The good, bad, and ugly: Developing news on jobs, currency, and austerity

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Longtime readers know that one of the goals of Barataria is to report on news stories that haven’t made the mainstream nooze yet. Today we have three that are developing into what may yet be the most important economic and political stories of 2013 – the good, the bad, and of course the ugly.

There has been a lot of good news lately on the economy, even as the rest of the world flounders a bit. It’s that weakness that makes the potential bad news, especially as the world looks to us as a stable and safe place to park money. But the ugly story comes out of the place we’re used to being a dim spot, the US Congress, supposedly working on an actual budget for the first time in four years. Think their inaction could screw things up? Oh, no – it’s what they are doing that is actually much, much worse. So here are tomorrow’s stories as the develop today.

First, the good news. The Bureau of Labor Statistics jobs report for February came out showing an even larger gain in jobs than the ADP report we all love. Nevermind that – it cancels out their lower January report and shows once again how noisy the official data is. But a drop in the headline unemployment rate to 7.7% was not bad – especially since the unemployment rate among 20-24 year olds dropped much further, from 14.2% to 13.1%. The gap between the two is a much more reasonable 5.4%, the lowest it’s been since 2006.

This was one of our signs to watch in 2013. One month does not make a trend in this noisy data, but at least it went the right way.

Given that the economy is so strong, what is the bad news still developing? Before we get to the real source of trouble, always Congress, it’s important to point out that the currency war we have been tracking for a few years is heating up in a big way. So far this year the US Dollar has gained 10% against the Japanese Yen and nearly 4% against the Euro, making their products appear cheaper and likely stalling the recent improvement in US manufacturing jobs. This is moving very fast and will get uglier as the year goes on.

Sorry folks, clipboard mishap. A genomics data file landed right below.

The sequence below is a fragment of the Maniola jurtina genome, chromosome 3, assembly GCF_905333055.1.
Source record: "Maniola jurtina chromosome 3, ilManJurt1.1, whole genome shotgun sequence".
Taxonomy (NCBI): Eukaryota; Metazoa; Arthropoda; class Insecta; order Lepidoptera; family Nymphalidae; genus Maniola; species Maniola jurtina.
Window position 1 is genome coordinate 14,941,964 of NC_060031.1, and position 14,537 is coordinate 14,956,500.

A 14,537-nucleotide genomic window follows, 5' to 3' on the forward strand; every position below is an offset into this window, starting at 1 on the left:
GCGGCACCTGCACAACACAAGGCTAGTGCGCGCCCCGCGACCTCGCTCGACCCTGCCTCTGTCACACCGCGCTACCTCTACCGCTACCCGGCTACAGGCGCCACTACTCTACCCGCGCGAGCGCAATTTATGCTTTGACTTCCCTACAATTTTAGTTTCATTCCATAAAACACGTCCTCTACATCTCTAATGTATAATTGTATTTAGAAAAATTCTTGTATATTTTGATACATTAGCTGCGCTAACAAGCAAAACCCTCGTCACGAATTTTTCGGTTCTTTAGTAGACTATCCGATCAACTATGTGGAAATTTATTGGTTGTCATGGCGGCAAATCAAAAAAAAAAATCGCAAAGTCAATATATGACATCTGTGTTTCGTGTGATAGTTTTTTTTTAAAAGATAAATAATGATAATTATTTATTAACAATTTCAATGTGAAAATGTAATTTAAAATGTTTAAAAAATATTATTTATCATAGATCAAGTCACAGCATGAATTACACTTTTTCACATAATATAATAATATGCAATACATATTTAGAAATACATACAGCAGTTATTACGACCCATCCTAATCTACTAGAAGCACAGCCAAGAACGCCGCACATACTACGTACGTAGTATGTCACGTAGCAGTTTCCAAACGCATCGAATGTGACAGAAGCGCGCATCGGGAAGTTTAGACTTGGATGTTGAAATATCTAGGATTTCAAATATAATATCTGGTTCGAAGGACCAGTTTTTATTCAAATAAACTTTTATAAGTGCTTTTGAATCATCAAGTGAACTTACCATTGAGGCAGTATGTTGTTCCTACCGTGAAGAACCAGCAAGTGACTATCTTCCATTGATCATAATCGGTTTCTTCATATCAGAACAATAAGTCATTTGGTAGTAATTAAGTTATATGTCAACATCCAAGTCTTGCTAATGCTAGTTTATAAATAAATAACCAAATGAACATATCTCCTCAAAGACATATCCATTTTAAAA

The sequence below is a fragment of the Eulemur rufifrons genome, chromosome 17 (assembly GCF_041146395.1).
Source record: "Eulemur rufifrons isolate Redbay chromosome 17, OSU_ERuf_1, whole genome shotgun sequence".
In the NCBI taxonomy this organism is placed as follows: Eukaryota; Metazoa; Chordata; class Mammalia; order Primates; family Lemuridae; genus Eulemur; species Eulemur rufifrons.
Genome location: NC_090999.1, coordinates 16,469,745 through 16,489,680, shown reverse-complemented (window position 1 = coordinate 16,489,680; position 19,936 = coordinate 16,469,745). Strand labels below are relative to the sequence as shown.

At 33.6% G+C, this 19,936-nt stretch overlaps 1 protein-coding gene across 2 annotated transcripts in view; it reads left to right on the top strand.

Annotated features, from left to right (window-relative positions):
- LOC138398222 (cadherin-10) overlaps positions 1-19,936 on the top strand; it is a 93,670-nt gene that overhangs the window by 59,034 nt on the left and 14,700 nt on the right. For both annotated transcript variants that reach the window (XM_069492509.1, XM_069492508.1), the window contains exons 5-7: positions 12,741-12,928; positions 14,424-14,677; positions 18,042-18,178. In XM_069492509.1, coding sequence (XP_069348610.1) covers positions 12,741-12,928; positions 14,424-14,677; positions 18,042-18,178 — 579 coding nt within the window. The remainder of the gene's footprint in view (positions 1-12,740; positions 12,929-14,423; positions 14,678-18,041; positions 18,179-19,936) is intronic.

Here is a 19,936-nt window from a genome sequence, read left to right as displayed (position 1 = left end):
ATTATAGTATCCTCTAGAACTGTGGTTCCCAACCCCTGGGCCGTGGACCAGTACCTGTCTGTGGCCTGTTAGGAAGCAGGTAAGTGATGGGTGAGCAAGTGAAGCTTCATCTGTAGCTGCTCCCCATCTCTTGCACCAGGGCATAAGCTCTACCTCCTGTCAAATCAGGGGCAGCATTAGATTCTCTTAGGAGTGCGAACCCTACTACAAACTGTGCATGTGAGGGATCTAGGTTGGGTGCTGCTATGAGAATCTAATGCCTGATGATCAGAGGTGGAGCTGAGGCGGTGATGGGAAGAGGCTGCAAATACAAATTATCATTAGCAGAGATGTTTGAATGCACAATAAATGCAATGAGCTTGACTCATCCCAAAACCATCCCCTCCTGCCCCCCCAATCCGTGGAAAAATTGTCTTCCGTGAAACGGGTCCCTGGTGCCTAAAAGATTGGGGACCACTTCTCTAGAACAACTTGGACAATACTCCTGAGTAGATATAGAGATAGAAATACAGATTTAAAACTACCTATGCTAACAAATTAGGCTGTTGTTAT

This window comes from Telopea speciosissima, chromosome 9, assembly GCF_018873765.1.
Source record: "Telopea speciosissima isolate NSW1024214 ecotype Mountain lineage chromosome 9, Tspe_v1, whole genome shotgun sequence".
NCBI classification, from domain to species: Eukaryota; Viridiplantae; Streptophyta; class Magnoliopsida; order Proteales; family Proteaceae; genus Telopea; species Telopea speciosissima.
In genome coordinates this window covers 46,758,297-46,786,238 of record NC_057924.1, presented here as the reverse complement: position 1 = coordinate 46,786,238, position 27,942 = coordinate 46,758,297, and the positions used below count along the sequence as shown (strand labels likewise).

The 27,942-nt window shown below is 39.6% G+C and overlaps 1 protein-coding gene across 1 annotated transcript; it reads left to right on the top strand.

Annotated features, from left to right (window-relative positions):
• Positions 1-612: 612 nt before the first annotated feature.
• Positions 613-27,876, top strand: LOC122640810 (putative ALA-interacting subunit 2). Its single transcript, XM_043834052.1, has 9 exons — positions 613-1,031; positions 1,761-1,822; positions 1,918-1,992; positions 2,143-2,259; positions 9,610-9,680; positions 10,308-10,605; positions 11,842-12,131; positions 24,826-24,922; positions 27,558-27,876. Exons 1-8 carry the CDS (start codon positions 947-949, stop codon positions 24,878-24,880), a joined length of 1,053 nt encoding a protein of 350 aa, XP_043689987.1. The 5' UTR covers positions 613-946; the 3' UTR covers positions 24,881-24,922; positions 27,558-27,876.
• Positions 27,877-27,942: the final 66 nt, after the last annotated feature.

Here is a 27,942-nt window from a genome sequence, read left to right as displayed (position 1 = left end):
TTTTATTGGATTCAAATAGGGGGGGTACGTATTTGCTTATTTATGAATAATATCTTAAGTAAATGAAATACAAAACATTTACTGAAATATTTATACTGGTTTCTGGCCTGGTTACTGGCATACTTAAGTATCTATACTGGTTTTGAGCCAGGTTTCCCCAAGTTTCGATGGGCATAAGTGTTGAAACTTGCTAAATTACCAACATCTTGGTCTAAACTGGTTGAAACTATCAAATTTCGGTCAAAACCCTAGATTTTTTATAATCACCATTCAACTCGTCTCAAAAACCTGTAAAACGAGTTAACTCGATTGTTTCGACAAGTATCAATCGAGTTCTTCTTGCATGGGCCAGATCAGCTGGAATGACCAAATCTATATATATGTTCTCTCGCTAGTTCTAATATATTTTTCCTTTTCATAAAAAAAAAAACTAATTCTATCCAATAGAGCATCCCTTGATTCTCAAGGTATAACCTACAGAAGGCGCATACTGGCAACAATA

This means that inflation is almost certainly at bay for the time being, but it puts pressure on the Federal Reserve to match artillery with the other central banks that are busy trashing their own currency. Look for a big barrage to be launched this year – a shelling done by printing more US Dollars in another round of quantitative easing. It is beginning to seem even more likely even though our economy is strengthened.

But what about the slouch towards austerity in Congress – isn’t that the biggest thing to worry about? Aren’t we all in peril from their inability to do their job? No, Congress is, as always, far worse than simply useless. And that takes us to the ugly story that is, so far, flying under the radar.

As we’ve reported many times, the total value of derivatives traded around the world is at least $600T, or about 12 years of the total product of the planet (and may be $100T higher, no one is sure). These are a kind of insurance that pays off in the event of a financial event, the most common being a default on corporate or national bonds called a Credit Default Swap (CDS). Most of those who hold these CDSs are unable to afford a real default, either – they only bought them for the premium paid at the start. The market for these financial instruments is lightly regulated at best, and only recently were US holders required to start reporting their holdings.

What did the big playahs do about this? They found a friendly place to introduce a series of bills to repeal all of the important requirements – the US House Agriculture Committee. Yes, the Ag Committee – chaired by Frank Lucas (R-OK). I’ll bet they thought no one would be looking (and so far they are nearly right).

A series of bills was voted onto the House floor by all the Republicans and 6 Democrats that would essentially gut the meager regulation that has started to reign in the small measures of control placed on derivatives. They’ve even voted to strip the recent reporting requirements – as well as allow international banks to move these derivatives from one branch to the other across international boundaries with no barriers at all. It’s breathtaking in its bold ridiculousness – and has yet to be picked up by a major nooze outlet. Read about the details in the links provided, as they are scary as all Hell. No major nooze outlet has even tried to cover this yet, either.

While the economy is humming towards a solid restructuring thanks to the good work of millions of Americans, the rest of the world could threaten it – and Congress is making itself busy looking out for the very, very rich. That is tomorrow’s news today – the good, the bad, and the ugly.